Step 3: Level the Base
Make sure the base you're putting them on is level or tilting 1-2 degrees South if you live in the Northern Hemisphere. This will help extend the season by a couple of days due to the warming of the sun, and your plants will grow better.
Step 4: Stack 'em Up!
Stack the tires up one by one, screwing them together with 3-4 screws at each level. This will keep them aligned while they get filled.
Step 5: Mulchy Mulch
Why not just fill the whole thing with dirt? Go right ahead, but don't call me to revive you when you pass out from the bill. These stacks are about 3.5 feet tall and 3 feet in diameter. That makes about a yard, give or take for each stack. At an average of $25 a yard, that's $125 in dirt! Out of my budget. The load of mulch below cost me $10 for 3 yards of material from a local shop that rebuilds pallets and chips the rest. This filled all 5 stacks to the proper level in one load. In addition, the mulch acts as a type of hugelkultur, which will eventually rot to help retain moisture and nutrients. As the mulch rots, it takes up less space, allowing us to amend the soil from the top to replenish the nutrients we carry out with the food we eat!
Step 6: Dirt
After the mulch is the dirt. Calculate out the amount you need, I only ended up needing 1-1/2 yards of dirt to fill all of these on top of the mulch. If you can't remember how to calculate the volume of a cylinder, check out wolfram alpha and ask away. Don't forget to have it converted to cubic yards(divide by 27).
Step 7: Protect From the Sun
OK, now it's time to keep your plants cool by covering up this huge black surface that we've so conveniently exposed to the sun. You can paint them with pretty much any paint like we've done with some of ours, or put a "skin" of wood around them. I had a fence to take down, so I'm using cedar boards. Once you've got all the nails out (boring), grab a bundle and put them against the stack to measure. Cut to length and stick them up to the stack with a length of rubber. A big inner tube or a couple bike tubes knotted together will work fine. Keep going until there's no more room around the tire. Use a ratchet strap to squeeze the boards together, then band the stack with "your" pallet bander (don't worry, the shipping department is off 'till Monday anyway, right?)
Step 8: Plant Stuff and Release the Bugs!
You can plant lots of stuff in these, and you might want to release some ladybugs to help keep all those new plants healthy(and the kids love to do it!). Don't forget that the squirrels and birds might try and steal your seeds before they sprout, so start them indoors if you can or cover the garden until they're established. I'll post some more pics once my plants have grown a bit more.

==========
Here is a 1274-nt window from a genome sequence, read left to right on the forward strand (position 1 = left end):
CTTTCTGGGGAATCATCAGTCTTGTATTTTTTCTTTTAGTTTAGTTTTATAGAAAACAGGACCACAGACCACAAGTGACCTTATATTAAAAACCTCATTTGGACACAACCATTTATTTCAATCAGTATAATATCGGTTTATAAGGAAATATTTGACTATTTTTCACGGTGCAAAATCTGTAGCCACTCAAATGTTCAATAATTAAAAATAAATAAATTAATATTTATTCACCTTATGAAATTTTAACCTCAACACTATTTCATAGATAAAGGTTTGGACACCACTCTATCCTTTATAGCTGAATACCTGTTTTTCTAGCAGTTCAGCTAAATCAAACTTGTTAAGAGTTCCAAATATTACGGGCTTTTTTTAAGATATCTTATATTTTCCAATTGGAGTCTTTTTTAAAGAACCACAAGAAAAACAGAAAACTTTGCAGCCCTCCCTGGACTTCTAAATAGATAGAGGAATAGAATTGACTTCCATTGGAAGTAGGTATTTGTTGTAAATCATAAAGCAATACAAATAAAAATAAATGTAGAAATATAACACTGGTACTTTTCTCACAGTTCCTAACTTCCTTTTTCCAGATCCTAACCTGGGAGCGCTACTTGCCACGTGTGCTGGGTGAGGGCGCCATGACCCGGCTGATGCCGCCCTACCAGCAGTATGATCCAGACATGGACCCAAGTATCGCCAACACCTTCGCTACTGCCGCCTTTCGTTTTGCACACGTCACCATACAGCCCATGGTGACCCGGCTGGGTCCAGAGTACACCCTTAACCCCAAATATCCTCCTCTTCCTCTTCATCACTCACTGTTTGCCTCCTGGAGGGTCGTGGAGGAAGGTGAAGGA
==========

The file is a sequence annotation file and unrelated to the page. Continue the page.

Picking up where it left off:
Step 9: Further Research
We have occasionally had people ask if the tires will "leach" chemicals or compounds into the soil/plants/food. As of this date, we have no hard science to tell us if they do anything at all. All of our plants are very healthy, without leaf spotting or discoloration to make us think that they have taken anything up. A friend of mine who is a molecular biologist told me that if they leach anything the molecule would be much too large to be taken in by any root system. Another experimental tire garden plot of different design which has been in use for 25 years has written us to say that none of their crops ever failed and none of the food grown in them has ever been known to make anyone ill. The Humanure Handbook has evidence that an active compost layer like the division between mulch and soil in our gardens may in fact render harmful chemicals biologically inert. The rubber compounds are trade secrets, so we really don't know what the tires are made of. The best we can determine is that whatever degrades will be at incredibly slow rates (we have tires over 80 years old which are still pliable), it's unlikely the plant will take them up, and anything else that gets out will be composted.
That said, if anyone wants to sponsor us for a third party soil analysis, we do have soil samples from the same dirt at the same age from outside and inside a garden which we deconstructed. Contact us through thetiregarden.com